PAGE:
When you look back on America’s history in the realm of speed, it seems that we’re only known for one thing—straight-line speed. Our obsession with muscle cars has left the impression on the rest of the world that we here in the US are a little timid around corners. Anyone who knows anything, though, can always name one American car that can take that beeline grunt around the hairpins. The Corvette.
Chevrolet has been fixated since 1953 on being able to pilot one of their big crate motors safely around the bends. Using sleek body lines to achieve a slippery aerodynamic profile, combined with lightweight materials and stiff chassis components, the Corvette has evolved over the years from a nimble sports car to a serious contender against the best of Germany and Italy.
The mid-2000s is when Kentucky’s supercar came into its own with the release of the C6 body style. Judging from outward appearances, the C6 might just look like a C5 facelift, which is warranted. Both share almost identical body lines, but the C6 added some extra touches of modern styling. The real improvements come once you start peeling back the layers.
This new edition upgraded the already thumping 5.7 V8 by adding another 0.3L and 50 more horses to the base models with the LS2. The C6 also carried over the Z06 trim level, this time offering the monstrous 7.0L, dry-sump LS7. No matter the trim though, both engine options easily counteracted the few extra pounds this body style put on. With all the revisions that were made to the 6th generation, the Corvette went on to mop up in both the 2006 American GT1 Le Mans Championships and 2007 FIA GT3 European Championships.
With all this racing experience and pedigree behind it, what is the C6 doing here at our R&D facility? Even though the C6 Corvette was available in plenty of different configurations over its 8-year tenure, they all suffer from the same weak link. The cooling system. One would assume that with the sheer size of the V8s installed, the radiator would be just as large. It turned out to be almost the opposite once we peeled back the shrouding on our loaner Z06.
When it comes to mass production, sacrifices have to be made in order to cut costs. We see it all the time with the vehicles we bring in for R&D. In fact, that’s why we’re here. One of the sacrifices that Chevy inevitably made when it came to the C6 was with the radiator. From the factory, the ‘Vettes equipped with Chevy’s monstrous LS7 were cooled by a 1.3” thick, single row, tube-and-fin radiator. If keeping 6-7 liters of V8 fury wasn’t already a taxing enough job, both the transmission and oil cooler in some cases also rely on the already undersized heat exchanger to stay cool.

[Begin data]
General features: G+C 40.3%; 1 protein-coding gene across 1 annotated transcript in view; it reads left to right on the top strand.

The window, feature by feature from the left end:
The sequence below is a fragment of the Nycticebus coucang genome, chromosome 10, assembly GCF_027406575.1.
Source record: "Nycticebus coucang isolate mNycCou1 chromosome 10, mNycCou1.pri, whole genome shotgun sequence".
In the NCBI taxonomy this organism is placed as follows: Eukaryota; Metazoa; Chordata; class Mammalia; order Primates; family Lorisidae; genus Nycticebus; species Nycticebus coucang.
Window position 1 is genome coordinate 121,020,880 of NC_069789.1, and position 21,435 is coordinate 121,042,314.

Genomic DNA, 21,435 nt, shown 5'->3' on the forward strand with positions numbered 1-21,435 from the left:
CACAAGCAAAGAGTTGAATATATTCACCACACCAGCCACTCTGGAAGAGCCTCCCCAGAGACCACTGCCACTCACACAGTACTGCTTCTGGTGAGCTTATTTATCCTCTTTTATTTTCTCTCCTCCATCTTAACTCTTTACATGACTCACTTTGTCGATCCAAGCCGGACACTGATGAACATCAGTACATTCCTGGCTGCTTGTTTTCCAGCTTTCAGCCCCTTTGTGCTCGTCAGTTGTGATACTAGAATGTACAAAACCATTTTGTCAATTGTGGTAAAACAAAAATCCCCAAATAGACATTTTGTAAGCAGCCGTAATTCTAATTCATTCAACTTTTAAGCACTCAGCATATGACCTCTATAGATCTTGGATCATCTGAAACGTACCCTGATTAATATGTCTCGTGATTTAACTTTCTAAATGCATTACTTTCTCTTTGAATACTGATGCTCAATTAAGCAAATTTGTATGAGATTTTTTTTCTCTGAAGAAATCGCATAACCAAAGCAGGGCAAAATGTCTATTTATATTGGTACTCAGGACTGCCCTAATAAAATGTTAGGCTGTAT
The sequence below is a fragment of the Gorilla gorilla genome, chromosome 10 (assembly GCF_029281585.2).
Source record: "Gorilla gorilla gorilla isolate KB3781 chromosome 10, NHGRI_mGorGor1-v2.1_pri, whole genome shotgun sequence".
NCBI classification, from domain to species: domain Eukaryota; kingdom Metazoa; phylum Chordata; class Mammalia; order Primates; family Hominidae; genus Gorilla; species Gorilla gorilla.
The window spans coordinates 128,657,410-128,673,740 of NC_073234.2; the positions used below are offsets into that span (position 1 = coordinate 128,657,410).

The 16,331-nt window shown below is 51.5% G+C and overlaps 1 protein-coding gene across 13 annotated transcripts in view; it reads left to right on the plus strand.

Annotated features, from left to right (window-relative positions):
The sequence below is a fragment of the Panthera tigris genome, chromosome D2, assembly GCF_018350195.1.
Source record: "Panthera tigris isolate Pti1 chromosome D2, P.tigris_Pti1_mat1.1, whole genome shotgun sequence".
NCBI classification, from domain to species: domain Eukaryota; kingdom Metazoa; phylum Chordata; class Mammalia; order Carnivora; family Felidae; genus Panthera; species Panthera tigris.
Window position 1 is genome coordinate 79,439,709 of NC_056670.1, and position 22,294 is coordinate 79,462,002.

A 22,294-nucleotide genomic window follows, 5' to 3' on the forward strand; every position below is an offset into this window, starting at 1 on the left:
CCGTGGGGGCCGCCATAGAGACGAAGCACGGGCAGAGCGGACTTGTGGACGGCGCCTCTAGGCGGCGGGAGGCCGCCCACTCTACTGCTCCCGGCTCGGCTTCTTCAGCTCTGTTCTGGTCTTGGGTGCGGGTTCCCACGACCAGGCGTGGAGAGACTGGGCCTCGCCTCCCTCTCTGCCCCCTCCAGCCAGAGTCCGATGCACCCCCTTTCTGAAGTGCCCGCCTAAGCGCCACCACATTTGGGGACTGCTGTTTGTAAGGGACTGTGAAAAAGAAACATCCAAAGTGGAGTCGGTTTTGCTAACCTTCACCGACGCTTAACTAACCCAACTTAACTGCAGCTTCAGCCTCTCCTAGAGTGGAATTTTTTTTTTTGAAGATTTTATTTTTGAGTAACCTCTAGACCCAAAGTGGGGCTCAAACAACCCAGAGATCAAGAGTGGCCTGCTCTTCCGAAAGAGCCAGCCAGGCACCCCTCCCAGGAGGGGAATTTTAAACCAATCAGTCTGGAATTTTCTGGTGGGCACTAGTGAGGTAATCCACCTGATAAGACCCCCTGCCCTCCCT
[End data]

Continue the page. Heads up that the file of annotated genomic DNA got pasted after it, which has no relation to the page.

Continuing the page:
The size of the radiator isn’t the only drawback in the Corvette’s cooling system. If you take notice on the front of the C6, there is a distinct lack of gaping grills that are usually so prominent on other sports cars. To reduce drag on the Corvette’s sleek profile even further, there is only one opening for fresh air to run across the heat exchanger. In addition, for those not sporting the Z06, that one opening is also shared with the LS’s air intake as well.
Chevrolet has spent the last 50 plus years improving and evolving their Corvette into a vehicle that sits at the periphery of supercar status, and is able to keep up with and even surpass some of Europe’s best offerings. Every great sports car has its own drawbacks, though. In the case of the C6, the lack of airflow to the undersized and overworked radiator is the main culprit for track days cut short. Luckily for you, our engineer has a few ideas on how to keep your legendary sports car cool.
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